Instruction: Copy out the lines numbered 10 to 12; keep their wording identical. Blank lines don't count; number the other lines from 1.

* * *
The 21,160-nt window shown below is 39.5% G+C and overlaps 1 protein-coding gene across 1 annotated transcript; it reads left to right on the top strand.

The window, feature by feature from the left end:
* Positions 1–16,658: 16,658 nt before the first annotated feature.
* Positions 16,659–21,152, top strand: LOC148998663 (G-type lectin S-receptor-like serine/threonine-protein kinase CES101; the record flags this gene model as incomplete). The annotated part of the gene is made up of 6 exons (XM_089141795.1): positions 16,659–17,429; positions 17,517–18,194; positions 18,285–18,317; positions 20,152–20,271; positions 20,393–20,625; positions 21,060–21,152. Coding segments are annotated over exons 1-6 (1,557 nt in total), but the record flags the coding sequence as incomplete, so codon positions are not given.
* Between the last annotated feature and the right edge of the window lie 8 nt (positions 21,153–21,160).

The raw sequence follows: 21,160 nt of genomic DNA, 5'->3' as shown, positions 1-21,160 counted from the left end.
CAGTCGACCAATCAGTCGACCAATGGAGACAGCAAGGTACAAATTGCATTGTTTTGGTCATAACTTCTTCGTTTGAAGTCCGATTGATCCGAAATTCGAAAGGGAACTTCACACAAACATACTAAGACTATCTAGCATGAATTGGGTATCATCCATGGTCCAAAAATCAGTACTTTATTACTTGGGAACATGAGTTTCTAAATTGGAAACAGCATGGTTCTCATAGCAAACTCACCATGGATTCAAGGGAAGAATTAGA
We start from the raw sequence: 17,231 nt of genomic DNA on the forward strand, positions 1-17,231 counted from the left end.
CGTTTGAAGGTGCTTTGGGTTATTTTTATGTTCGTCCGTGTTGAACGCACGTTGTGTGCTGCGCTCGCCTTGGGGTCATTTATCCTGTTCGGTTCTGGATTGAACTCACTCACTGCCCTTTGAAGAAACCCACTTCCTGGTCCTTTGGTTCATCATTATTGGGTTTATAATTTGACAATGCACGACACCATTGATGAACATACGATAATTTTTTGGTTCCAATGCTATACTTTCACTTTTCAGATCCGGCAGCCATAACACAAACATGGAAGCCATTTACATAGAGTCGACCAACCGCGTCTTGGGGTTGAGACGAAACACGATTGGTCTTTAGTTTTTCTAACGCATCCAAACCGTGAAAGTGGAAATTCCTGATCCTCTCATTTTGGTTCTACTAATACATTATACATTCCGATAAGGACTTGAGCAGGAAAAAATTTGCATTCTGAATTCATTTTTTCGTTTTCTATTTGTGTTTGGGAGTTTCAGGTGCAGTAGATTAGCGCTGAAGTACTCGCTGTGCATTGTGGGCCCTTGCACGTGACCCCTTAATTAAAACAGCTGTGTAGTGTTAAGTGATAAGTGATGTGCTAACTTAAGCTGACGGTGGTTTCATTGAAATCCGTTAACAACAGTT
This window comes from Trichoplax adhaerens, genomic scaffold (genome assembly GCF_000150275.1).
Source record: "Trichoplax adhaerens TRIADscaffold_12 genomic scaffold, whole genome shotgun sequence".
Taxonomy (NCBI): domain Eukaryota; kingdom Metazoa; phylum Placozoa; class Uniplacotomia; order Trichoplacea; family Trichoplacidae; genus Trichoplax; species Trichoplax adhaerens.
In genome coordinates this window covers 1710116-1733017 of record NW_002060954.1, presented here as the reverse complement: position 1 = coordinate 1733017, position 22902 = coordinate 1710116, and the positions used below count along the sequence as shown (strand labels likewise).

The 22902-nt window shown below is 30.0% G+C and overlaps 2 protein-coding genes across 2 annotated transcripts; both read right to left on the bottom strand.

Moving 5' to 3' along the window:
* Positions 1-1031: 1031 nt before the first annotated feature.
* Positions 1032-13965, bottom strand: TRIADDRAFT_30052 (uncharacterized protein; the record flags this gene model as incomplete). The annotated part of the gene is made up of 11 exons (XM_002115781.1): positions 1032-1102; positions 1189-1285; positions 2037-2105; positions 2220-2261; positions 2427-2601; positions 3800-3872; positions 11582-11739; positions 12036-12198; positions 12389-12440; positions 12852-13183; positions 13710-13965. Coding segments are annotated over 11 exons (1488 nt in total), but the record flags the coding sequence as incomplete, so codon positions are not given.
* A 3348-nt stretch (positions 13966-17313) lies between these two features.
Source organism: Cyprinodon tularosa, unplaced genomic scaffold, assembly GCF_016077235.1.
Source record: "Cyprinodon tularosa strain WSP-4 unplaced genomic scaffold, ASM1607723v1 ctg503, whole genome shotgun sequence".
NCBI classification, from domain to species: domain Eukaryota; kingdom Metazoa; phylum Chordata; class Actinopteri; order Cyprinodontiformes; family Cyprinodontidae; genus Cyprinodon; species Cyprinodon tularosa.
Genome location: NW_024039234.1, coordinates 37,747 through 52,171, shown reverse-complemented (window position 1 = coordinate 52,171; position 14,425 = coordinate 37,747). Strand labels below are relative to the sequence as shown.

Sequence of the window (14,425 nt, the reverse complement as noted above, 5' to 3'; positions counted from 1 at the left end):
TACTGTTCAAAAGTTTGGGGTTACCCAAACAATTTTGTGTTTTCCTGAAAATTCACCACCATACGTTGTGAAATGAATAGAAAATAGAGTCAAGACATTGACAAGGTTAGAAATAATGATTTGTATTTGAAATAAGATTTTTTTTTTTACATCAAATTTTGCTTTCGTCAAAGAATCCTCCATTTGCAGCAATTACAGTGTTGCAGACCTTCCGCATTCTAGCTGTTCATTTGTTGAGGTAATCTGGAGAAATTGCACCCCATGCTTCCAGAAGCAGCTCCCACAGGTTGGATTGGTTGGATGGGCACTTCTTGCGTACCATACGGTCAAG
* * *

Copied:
This window comes from Trichoplax adhaerens, genomic scaffold (genome assembly GCF_000150275.1).
Source record: "Trichoplax adhaerens TRIADscaffold_12 genomic scaffold, whole genome shotgun sequence".
Taxonomy (NCBI): domain Eukaryota; kingdom Metazoa; phylum Placozoa; class Uniplacotomia; order Trichoplacea; family Trichoplacidae; genus Trichoplax; species Trichoplax adhaerens.